When is Glass Not Transparent?

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See end of post for an update on this item

Mauritanian journalist Riyadh Ahmed, who decided yesterday to blow the whistle on 27 of his colleagues and managers of print, electronic and audio-visual media (here or see image below) but declined to publish the documents and audio he claims he has as evidence of them accepting payments, seemed to have been scooped by an anonymous blog. In response, Riyadh Ahmed claims (or see image below) that the list on the blog is fake, and exhorts us to ignore it. What a fine mess.

We could ask: what evidence exists to show that the vast majority of Mauritanian media is independent or above corruption to begin with? Documents, tapes, etc could be mere confirmation of common knowledge, no more startling than Edward Snowden’s serialised revelations about state surveillance methods and programs that have been known of for years. My dear friends: distraction, not discovery, is the name of the game.

UPDATE 27 December 2013: On 24 December, Riyadh posted an apology (see image below) and retracted his intention to publish the list, citing the pleading of three associates, who had managed to persuade him that to continue would bring too much harm to their shared profession. The statement attracted a mixed reaction, including demands to publish regardless. A couple of days have passed now without further comment, so it seems that this distraction is over for now.

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When is glass not transparent? When it’s mirrored.

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Mauritania’s World Bank Bubble

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Shameful waste! “Consultancy Project to recruit a Technical Assistant” the grand sum of $250,000 was apparently awarded in 2003 to a contractor, GEOIDD in Tunisia, for this basic recruitment service. But then follow the link from that page, and the project name is listed as Rajasthan, India. Are they just insanely sloppy or cooking the books?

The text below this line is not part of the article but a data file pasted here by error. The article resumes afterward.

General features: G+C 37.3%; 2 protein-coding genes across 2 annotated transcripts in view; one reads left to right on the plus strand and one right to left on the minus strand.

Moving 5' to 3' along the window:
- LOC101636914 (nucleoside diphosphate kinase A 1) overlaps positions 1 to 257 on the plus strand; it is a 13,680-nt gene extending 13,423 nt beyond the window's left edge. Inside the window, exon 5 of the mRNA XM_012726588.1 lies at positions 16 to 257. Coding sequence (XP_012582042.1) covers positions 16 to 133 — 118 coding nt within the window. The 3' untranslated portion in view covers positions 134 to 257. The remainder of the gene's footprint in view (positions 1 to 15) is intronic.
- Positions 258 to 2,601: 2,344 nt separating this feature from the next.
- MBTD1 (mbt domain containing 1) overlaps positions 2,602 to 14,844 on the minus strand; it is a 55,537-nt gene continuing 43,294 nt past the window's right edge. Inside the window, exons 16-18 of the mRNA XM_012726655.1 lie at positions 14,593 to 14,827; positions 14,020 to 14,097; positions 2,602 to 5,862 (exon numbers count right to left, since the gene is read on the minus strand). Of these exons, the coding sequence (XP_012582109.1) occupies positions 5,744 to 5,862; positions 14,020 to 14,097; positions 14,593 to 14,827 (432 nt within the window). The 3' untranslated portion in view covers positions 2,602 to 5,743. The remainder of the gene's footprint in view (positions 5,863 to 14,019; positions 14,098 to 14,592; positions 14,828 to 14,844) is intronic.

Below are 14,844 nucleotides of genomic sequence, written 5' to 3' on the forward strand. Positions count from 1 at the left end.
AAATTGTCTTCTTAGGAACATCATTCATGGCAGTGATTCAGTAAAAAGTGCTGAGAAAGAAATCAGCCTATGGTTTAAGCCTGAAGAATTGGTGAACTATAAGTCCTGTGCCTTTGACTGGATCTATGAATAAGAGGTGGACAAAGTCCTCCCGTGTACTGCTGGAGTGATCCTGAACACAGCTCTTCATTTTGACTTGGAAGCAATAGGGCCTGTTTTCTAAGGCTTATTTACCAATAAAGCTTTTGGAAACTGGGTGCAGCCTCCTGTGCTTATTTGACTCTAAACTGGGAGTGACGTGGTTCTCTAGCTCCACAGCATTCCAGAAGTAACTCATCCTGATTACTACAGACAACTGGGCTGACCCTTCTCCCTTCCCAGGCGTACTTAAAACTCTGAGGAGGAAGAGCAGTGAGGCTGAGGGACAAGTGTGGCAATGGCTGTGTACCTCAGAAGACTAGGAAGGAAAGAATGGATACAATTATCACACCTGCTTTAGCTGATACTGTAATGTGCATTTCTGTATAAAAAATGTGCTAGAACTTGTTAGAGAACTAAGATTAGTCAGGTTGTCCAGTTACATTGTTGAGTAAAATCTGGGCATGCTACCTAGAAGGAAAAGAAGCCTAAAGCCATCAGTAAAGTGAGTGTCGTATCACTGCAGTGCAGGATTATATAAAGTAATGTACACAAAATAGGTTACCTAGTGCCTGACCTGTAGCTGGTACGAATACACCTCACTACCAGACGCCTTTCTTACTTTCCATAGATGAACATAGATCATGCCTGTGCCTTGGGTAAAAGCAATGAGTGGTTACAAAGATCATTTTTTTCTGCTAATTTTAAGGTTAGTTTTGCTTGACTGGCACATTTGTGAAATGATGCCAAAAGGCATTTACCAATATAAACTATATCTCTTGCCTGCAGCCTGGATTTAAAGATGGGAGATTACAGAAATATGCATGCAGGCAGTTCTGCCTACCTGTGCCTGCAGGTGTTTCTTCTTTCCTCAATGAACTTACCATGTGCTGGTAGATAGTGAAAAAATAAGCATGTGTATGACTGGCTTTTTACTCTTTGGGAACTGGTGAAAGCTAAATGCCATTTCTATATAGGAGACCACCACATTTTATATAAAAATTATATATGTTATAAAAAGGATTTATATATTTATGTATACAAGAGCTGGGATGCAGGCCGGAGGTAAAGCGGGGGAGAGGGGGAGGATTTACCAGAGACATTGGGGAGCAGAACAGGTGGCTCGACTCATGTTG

Now it's Mauritania

Now it’s Mauritania

and now it's Rajasthan

and now it’s Rajasthan

Here is another – a “study” worth $246,000 awarded to a company “TANSITEC” in Switzerland, which also links to Rajasthan, not Mauritania.

Almost half a million dollars on two items, and what is there to show for it?

Even a cursory examination of the “consultancy” and “study” and “audit” costs, over the life of this 11 year development programme, will show money being squandered on costly but nonsensical projects like the ones above, with little or no immediately apparent or tangible benefits. This programme began before General Aziz staged his military coup in 2008, continuing after he came to power, and it indicates widespread mismanagement and/or corruption on an international scale.

Just one example of a questionable Mauritanian infrastructure and development project was for urban development in Atar, where Mauritanian company Macoba TP (part of the AZIZI group) and Spanish construction company Franjuan were appointed to work with local contractors. Seven local firms were reportedly involved, and they engaged 100 labourers – including some from Mali – to install 46,600 square meters of paving covering 4km of drainage pipes and gutters. The news item posted 7 October 2011 about this project on cridem.org has “vanished” (still visible via the Internet Archive here). Mention of labour from Mali is a big clue for the story disappearing – this project was supposed to create work for Mauritanians, not Malians.

Don't mention the workers from Mali

Don’t mention the workers from Mali

Also missing is the World Bank website page about the contract which went to Macoba-Franjuan (still visible on a Chinese site that published a copy, here). The decision to remove evidence of this project may indicate that World Bank prefers not to have anyone look too closely at the bid and tender process for standards compliance. We can be sure that China would be more than interested, since they bid on many construction projects in Mauritania.

Some of the images from the October news item are missing but you can see some photos on the Adrar info site here, from January 2012, when the mayor was chuffed with himself about how well the project was going, and here in August the same year, when several snags and unfinished areas were highlighted.